15 infant dinosaurs found in a nest in Mongolia

A nest of 15 baby Protoceratops andrewsi, sheep-sized herbivorous horned dinosaurs related to Triceratops, fossils has been discovered in Mongolia’s Gobi Desert. Mongolian paleontologist Pagmin Narmandakh found the 2.3-foot-wide nest, the first Protoceratops nest ever discovered. Nests of fossilized eggs thought to be Protoceratops were found in Mongolia in the 1920s by naturalist Roy Chapman Andrews, but when the eggs were opened they turned out to be Oviraptors (dinosaurs that fed on other dinosaurs’ eggs).

The babies are not newborns. They are 4 to 6 inches long and were probably about a year old when they met their sad fate about 75 million years ago.

“The evidence suggests they may have been overrun by migrating dunes during a sandstorm,” researcher David Fastovsky, a vertebrate paleontologist at the University of Rhode Island, told LiveScience.

The searing hot locale in the heart of the Gobi Desert where this nest was discovered, Tugrikin Shire, has proven rich in fossils in the past, including the “fighting dinosaurs,” an entombed Velociraptor and Protoceratops seemingly locked in mortal combat. The site was harsh back when these dinosaurs were alive, too — the sandstones they were buried in suggest the region was an erg, a windblown dune field a bit like parts of the modern Sahara. The dunes here might once have reached as tall as 80 feet (24 meters).

The relatively advanced age of the babies suggests that Protoceratops cared for their young. For them all to be still living together in the nest beyond the first few days they had to have an adult feeding and protecting them, especially considering how harsh the desert environment was even during the Late Cretaceous. Fastovsky notes that 15 is a large number of babies for one nest, which suggests that mortality may have been high so they hatched as many eggs as they could to increase the chances of a next generation surviving.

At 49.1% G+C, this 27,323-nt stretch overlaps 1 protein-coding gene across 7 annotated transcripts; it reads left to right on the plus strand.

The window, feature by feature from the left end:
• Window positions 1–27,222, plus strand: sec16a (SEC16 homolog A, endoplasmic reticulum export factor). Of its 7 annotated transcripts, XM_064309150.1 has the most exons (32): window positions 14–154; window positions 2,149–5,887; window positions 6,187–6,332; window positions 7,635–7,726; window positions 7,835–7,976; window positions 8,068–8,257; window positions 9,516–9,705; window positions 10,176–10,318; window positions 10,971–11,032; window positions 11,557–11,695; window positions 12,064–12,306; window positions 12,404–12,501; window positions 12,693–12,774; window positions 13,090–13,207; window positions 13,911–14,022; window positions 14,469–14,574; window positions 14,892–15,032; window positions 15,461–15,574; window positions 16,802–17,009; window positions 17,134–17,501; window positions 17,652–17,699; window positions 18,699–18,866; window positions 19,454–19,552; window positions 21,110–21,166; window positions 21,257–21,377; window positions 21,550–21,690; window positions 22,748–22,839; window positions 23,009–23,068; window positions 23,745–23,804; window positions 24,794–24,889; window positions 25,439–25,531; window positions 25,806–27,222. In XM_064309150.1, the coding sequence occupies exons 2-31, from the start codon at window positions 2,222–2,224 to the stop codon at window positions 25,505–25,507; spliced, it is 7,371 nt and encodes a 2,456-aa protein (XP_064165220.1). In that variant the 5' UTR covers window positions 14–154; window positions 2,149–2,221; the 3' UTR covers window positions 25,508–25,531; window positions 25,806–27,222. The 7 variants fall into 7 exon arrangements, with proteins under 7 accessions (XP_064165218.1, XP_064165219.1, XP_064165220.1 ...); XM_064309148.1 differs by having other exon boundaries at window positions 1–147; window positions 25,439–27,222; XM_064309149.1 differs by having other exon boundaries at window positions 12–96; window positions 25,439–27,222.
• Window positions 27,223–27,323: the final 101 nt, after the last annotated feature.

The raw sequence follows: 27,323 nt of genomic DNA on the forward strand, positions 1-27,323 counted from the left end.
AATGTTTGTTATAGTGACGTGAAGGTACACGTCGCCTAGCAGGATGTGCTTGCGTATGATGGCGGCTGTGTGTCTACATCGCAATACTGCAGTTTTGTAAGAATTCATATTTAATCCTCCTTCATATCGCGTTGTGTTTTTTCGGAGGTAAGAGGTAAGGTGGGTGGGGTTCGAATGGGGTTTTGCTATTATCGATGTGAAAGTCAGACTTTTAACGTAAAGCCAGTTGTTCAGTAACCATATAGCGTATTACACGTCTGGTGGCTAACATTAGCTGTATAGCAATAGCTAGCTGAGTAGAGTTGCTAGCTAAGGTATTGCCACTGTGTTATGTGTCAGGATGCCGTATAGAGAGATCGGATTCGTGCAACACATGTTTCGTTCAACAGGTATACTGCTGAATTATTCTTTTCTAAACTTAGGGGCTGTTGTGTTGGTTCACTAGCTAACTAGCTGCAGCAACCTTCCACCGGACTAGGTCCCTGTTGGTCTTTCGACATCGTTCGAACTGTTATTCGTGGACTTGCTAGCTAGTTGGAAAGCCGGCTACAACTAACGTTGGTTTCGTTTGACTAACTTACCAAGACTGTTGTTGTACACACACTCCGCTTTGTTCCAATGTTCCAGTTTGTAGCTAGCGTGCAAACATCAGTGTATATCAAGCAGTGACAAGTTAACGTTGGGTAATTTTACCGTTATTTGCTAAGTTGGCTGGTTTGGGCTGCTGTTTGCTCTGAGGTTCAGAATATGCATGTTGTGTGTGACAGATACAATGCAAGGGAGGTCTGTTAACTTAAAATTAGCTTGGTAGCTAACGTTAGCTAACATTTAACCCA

Also, since protoceratopsidae were early members of the ceratopsian group of dinosaurs, evidence of parental care in Protoceratops implies that this may have been a feature of the wider group as it continued to develop larger and more formidable neck-frilled, horn-beaked beasts like Triceratops.

Oscar Wilde’s tomb protected from kisses

Oscar Wilde died of cerebral meningitis in Paris on November 30, 1900. On the occasion of the 110th anniversary of his death, his tomb in Paris’ famous Père Lachaise Cemetery has been restored and a new glass barrier erected around the monument to stop visitors from making out with it.

The practice began in the late 1990s when a woman kissed Wilde’s tomb leaving a red lipstick print. Because people are easily influenced and deeply unhygienic, that one lip print started an unstoppable trend. The tomb was soon covered in red lips. The threat of a €9,000 ($12,000) fine for damaging a historical monument had no effect, because it’s hard to catch people in the act and because most of the kissers were tourists and thus were long gone before the judicial system could snag them. Appeals from Wilde’s grandson Merlin Holland to stop the practice fell on deaf ears. A plaque asking fans to respect the tomb instead of defacing it had no effect.

Meanwhile, those greasy red lipstick stains seeped into the stone making it harder and harder to clean. Every cleaning stripped another surface layer which made the stone even more porous, so the next cleaning had to go even deeper and wear away the stone even more. Today’s restoration will hopefully end this vicious cycle.